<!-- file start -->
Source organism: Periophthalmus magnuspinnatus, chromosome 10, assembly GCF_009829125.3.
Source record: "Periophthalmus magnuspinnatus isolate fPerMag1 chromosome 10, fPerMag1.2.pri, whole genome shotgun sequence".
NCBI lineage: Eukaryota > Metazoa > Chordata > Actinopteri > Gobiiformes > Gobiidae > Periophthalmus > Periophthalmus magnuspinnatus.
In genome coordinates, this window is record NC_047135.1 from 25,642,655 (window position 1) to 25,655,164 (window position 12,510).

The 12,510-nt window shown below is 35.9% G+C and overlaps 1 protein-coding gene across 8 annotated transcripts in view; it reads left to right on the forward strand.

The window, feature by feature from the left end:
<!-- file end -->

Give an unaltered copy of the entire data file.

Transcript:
Source organism: Periophthalmus magnuspinnatus, chromosome 10, assembly GCF_009829125.3.
Source record: "Periophthalmus magnuspinnatus isolate fPerMag1 chromosome 10, fPerMag1.2.pri, whole genome shotgun sequence".
NCBI lineage: Eukaryota > Metazoa > Chordata > Actinopteri > Gobiiformes > Gobiidae > Periophthalmus > Periophthalmus magnuspinnatus.
In genome coordinates, this window is record NC_047135.1 from 25,642,655 (window position 1) to 25,655,164 (window position 12,510).

The 12,510-nt window shown below is 35.9% G+C and overlaps 1 protein-coding gene across 8 annotated transcripts in view; it reads left to right on the forward strand.

The window, feature by feature from the left end: